On September 11th, 2001, the collapse of the World Trade Center damaged a major local phone central office. There were thousands of people and businesses without phone service, without communication. Almost a month after hurricane Katrina, there were still nearly 350,000 customers without phone service. As if the devastation of lives and people lost were not enough, without phone service, people were not able to connect with their friends and loved ones. Business owners were not able to conduct business, losing thousands of dollars in revenue needed to help them rebuild their lives. By planning ahead for the next disaster, some of these families and businesses would be able to have an emergency back up communications system in place that would allow them to start communicating right away. An emergency back up phone system should have: a toll free number, outgoing and incoming message capabilities, be located out of your area, and be virtual with web based access.
A toll free number is going to allow anyone from any location, even a pay phone, to call into that number free of charge. For those people considering an emergency phone system for their family, you need to consider the possibility that you and your family may get separated during a disaster. If this happens, they may be able to find a pay phone and leave a message at the toll free number about their status and location. A local number is going to require a pocketful of change that they might not have on them. For businesses, the same may be true. If your employees need to call in to get status updates or check in with you, a toll free number will let them do so regardless of where they end up making that call from.
A phone system with outgoing messaging capabilities is going to be important in any number of scenarios. One situation where outbound messaging would be useful is when you are able to call out, but others cannot call in. For example, in a lock down situation where phone lines are not disabled, but you are not able to field calls from concerned parties, a status update can be left as an outgoing message. Another example would be a business that is still operating from their location, but the phone lines to their direct location are down. They can let their customers know they are still there to serve them.
With inbound voicemail capabilities, an emergency phone system can be used as a place to check in. With one central place to call and report status to your friends, family, business associates, etc. there will be less confusion. Everyone can use one toll free number and leave voicemail messages letting others know that they are okay and where they are.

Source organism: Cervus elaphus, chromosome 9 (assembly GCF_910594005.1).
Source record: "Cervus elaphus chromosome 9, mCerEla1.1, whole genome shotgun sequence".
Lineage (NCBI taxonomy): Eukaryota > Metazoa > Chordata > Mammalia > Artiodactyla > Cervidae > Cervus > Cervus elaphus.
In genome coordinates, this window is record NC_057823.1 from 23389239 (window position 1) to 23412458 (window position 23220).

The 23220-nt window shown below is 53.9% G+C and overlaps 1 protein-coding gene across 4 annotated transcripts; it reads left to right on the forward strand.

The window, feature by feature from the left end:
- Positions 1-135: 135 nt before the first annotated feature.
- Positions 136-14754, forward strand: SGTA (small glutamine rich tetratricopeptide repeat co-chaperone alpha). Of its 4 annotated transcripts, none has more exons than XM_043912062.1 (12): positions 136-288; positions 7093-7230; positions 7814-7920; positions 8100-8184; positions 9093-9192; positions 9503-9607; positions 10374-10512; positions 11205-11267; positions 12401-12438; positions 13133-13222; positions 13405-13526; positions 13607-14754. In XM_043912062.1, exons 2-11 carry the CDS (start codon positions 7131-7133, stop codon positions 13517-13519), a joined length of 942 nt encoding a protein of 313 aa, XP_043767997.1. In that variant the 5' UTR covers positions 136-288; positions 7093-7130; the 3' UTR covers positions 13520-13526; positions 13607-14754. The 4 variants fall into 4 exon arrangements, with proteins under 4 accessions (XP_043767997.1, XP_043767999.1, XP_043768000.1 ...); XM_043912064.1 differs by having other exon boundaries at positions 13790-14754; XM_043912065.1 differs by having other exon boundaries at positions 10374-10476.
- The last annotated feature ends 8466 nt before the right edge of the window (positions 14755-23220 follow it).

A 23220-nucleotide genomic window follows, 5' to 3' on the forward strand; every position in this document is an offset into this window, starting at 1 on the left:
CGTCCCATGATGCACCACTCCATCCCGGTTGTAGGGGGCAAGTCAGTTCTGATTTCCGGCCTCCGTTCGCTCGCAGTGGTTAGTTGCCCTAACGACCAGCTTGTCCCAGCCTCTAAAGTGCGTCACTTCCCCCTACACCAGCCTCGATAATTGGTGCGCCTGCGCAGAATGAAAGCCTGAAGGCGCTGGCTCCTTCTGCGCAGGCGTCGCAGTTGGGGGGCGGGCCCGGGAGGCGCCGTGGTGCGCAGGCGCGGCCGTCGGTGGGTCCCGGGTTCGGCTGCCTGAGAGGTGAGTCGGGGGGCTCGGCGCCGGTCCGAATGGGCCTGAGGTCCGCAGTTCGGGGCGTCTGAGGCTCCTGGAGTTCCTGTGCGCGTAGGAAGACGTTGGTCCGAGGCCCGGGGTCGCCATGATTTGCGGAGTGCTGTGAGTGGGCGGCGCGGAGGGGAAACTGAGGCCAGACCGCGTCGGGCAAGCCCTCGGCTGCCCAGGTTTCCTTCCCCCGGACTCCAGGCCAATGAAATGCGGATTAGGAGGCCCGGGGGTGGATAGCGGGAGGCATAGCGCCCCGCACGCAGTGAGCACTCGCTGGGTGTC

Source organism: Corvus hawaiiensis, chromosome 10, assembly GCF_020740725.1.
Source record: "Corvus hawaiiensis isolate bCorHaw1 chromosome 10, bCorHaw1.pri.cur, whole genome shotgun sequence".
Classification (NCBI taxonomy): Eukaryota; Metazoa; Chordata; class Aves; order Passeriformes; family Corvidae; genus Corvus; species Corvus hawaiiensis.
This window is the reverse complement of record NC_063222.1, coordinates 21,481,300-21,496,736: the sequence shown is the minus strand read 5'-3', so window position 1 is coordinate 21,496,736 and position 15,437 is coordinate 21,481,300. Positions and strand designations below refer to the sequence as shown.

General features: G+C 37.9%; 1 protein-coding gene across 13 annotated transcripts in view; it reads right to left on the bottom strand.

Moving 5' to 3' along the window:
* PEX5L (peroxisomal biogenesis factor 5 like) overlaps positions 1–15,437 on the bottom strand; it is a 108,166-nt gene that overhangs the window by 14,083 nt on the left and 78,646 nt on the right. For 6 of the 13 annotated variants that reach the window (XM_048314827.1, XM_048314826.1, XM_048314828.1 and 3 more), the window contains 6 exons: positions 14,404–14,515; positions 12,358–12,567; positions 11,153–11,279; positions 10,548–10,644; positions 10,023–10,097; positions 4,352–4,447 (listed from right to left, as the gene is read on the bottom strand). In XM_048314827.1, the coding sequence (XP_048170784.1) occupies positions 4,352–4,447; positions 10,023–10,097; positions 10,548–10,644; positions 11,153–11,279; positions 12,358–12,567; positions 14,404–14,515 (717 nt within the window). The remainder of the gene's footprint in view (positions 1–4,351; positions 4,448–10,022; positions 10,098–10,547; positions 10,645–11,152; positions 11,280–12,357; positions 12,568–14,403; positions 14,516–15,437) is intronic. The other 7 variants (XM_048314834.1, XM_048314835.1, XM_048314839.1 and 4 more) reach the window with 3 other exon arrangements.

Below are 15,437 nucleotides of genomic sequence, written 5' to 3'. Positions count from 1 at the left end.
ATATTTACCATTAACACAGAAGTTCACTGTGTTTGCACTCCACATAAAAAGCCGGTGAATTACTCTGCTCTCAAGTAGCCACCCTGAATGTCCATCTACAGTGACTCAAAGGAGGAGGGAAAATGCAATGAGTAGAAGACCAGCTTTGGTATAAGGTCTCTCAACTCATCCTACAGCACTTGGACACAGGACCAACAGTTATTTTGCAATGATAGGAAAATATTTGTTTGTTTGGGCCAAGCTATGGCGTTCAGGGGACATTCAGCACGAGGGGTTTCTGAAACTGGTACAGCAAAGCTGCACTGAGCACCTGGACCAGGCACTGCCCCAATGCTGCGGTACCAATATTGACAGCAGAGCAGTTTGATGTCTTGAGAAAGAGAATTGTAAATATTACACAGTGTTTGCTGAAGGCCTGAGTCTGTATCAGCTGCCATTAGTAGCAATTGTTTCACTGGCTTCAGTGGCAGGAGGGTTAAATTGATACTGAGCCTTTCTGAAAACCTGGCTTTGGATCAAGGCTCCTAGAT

The necessity of having your emergency phone system hosted by a company outside of your area is a smart idea for obvious reasons. If they are down the street from you when the disaster strikes, they are not going to be in any better shape than you are. If however, they are hundreds of miles away, they will be untouched by the emergency and ready to handle your calls. This is also why you will want your toll free number to be virtual.
A virtual phone number is not tied to one place. It is not affected by anything that happens to your local phone lines. A virtual phone number will be able to be forwarded to any other local number you wish. So, if your local lines are damaged but you have cell service, you can forward calls that come into your virtual toll free number to your cell phone. This would also allow you to transfer calls to a satellite office that was unaffected by the disaster so that they can continue to serve clients. A virtual toll free number will also be able to receive an unlimited number of calls at one time. In times of an emergency, you do not want people getting busy signals.
Lastly, with a virtual number you will be able to change forwarding numbers, load recordings, and check voicemail messages online. A scenario when this would be useful is if your headquarters are located at the heart of the disaster area, but you have other offices in an unaffected area. In this situation, someone can remotely access the virtual emergency phone system, activate it, upload outgoing messages to update callers on the status of the situation, give them direction of what to do next, enter in phone numbers where calls can be forwarded and received, etc.
Nobody wants to think about the possibility of disaster striking them where they work and live. However, the past few years have shown us that it is a very real possibility that we need to be prepared for. One of the major things that families and businesses alike need to consider is how they are going to maintain communications with friends, family, customers, employees and the world at large in an emergency. An emergency phone system will give you the ability to leave a message for others letting them know you are okay or open for business, allow others to leave voicemail messages that can be accessed by multiple users, have your calls forwarded to another location that has working phone service, and more. When a disaster strikes, the faster you can start communicating, the faster you can start moving forward again.